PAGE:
Groups Unite to Warm Houses, Reduce Energy Bills

Ernie and Cathleen Butler were just hoping to get some help fixing their roof, but ended up with major home improvements that will save them money on their energy bills — all for free.

The National Association of Home Builders Research Center (search) joined the nonprofit Rebuilding Together to use the Butlers' home as a model to show how home modifications, big and small, can help keep energy costs down.

Rebuilding Together (search) is a national organization that does repair work for low-income homeowners, particularly those who are elderly or disabled. When the Research Center approached the group about finding a model home, Rebuilding Together officials knew the Butlers' would be perfect. It not only needed a new roof, but it had leaky windows, drafty doors and no insulation.

"It was hard to get our house warm ... our bills were high," said Cathleen Butler, 64. Since her husband, 59, uses a wheelchair, she said, she had to climb on the roof during last year's storms to push snow off, afraid the roof would cave in.

Volunteers replaced the roof and installed insulation, new siding, doors and windows. They also tackled smaller jobs, including using compact fluorescent light bulbs. Other work was done to make rooms more wheelchair-accessible. Supplies were donated by area businesses.

The Butlers could save 40 or 50 percent on their energy bills because of all the major repairs, the Research Center said.

But even smaller jobs can save homeowners money.

Low-income homeowners can spend almost 20 percent of their income on energy bills, and elderly owners on fixed incomes can spend up to 35 percent, according to a 2001 study from the National Low-Income Energy Coalition (search).

For the elderly and disabled, the high costs sometimes mean choosing between a warm home and buying food or medicine, said Lottie Gatewood, spokesperson for Rebuilding Together.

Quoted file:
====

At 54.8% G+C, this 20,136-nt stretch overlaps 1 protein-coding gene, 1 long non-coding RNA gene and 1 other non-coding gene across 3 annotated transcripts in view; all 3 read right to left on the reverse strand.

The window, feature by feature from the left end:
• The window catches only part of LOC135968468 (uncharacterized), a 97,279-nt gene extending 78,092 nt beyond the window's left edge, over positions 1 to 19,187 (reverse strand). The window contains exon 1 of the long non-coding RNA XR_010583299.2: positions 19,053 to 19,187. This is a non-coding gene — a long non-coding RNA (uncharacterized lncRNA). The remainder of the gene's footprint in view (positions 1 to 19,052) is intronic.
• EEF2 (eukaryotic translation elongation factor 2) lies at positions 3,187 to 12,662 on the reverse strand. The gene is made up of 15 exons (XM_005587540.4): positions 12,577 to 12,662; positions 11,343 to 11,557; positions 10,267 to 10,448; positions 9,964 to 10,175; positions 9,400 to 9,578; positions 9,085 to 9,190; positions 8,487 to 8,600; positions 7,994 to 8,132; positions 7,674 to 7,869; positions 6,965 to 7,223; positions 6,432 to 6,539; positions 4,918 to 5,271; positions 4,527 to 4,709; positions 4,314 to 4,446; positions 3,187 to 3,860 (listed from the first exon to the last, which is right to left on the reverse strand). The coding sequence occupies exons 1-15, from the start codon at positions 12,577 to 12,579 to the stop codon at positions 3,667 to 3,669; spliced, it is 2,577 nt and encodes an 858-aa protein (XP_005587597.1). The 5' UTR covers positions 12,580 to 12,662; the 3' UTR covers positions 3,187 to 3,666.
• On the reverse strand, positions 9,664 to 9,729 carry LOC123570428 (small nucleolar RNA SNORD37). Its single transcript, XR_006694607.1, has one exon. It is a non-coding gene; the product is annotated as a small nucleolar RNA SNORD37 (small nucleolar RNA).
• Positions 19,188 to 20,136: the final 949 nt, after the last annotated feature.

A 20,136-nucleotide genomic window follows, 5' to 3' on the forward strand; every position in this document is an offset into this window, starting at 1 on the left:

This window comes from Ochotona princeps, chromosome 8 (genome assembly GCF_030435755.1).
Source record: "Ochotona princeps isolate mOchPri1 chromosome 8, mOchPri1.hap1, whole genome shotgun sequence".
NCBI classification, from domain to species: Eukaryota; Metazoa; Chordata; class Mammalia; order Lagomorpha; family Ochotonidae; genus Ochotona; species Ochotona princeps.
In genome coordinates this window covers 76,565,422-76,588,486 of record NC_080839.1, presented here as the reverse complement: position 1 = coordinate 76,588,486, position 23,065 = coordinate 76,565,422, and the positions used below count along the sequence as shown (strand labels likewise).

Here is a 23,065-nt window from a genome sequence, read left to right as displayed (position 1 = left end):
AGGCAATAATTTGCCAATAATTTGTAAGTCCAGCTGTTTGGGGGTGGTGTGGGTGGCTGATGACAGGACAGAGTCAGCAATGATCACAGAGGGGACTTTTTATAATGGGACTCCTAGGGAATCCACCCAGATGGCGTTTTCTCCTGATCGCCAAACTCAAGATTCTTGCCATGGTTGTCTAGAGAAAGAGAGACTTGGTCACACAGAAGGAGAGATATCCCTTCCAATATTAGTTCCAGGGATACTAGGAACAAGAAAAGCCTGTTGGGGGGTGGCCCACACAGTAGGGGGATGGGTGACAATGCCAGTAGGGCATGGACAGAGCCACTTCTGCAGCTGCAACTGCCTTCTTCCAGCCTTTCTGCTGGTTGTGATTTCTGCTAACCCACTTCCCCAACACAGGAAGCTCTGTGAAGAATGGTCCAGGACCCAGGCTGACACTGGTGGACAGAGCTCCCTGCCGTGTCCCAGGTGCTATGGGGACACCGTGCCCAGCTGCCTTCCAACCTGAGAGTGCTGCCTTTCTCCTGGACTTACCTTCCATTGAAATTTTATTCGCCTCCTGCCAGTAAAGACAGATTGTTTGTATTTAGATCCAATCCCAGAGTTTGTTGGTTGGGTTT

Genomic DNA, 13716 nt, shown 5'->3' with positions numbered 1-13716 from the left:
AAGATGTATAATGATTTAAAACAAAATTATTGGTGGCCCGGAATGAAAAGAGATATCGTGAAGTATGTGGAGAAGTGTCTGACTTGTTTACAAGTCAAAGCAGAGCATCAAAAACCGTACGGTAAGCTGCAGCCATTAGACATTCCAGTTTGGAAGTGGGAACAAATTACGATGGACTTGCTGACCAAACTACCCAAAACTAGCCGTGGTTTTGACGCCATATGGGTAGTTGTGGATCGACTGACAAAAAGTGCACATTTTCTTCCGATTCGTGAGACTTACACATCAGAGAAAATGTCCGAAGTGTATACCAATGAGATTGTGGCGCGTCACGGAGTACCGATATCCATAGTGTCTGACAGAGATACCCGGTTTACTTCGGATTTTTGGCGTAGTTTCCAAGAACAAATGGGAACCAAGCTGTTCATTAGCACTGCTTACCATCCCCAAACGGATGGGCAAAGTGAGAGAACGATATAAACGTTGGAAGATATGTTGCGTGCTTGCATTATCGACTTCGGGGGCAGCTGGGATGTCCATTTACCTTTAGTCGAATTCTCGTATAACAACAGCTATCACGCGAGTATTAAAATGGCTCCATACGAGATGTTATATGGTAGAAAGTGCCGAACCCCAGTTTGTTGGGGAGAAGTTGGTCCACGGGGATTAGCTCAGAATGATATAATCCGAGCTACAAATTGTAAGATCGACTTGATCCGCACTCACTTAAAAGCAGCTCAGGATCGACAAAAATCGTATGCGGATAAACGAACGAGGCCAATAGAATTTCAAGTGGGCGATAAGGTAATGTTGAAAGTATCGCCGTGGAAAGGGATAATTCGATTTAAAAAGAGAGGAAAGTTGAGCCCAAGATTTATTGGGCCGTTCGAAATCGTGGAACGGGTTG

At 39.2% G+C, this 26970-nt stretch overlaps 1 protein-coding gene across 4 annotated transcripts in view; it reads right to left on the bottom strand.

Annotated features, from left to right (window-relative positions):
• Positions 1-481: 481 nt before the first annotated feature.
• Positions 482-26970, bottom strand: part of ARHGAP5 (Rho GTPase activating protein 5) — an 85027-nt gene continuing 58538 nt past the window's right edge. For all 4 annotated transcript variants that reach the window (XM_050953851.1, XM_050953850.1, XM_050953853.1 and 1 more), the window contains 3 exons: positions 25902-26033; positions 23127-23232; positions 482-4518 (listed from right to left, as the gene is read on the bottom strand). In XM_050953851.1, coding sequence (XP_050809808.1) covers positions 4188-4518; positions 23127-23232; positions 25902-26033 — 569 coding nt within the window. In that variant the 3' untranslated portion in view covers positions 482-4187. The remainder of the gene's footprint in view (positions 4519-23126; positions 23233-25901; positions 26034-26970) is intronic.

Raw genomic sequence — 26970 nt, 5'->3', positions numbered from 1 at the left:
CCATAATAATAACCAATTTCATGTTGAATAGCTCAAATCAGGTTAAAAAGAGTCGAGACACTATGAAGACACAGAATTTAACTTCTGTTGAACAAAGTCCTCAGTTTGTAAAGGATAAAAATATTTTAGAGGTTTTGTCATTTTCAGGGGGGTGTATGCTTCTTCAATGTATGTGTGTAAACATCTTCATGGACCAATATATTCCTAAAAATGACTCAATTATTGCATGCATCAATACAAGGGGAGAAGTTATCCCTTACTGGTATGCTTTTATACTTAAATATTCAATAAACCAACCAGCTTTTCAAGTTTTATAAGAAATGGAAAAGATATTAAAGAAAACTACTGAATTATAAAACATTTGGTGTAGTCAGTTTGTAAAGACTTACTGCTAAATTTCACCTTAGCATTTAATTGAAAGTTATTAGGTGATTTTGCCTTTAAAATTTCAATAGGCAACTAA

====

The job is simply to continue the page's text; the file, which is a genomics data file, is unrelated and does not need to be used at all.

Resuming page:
"This is particularly important now, when energy costs are skyrocketing," Gatewood said.

The U.S. Department of Energy (search), which funded part of the project, reported in early October that prices could rise 9 percent for natural gas and 3 percent for electricity.

The Energy Department has also included in the project a checklist of ways to make a house more energy efficient.

The checklist details smaller measures, like caulking, weather-stripping, sealing ductwork and using energy-efficient light bulbs, that can save homeowners up to 20 percent on their annual bills, according to Gatewood.

The project combines the technology and energy savvy of the Research Center with Rebuilding Together's know-how and experience with low-income homes.

"The project is a nice extension of our research," said Michael Luzier, president of the Research Center, which focuses on housing technology, affordability and energy efficiency. "A project like this combines those."

Rebuilding Together has never focused on energy efficiency, said Pat Pyles, vice president of the chapter at Anne Arundel, Md., near the Butlers' home.

"Our motto is 'warm, safe and dry,' and now we can lower their energy bills too," said Maury Chaput, president of Rebuilding Together, Anne Arundel County.

Capital News Service contributed to this report.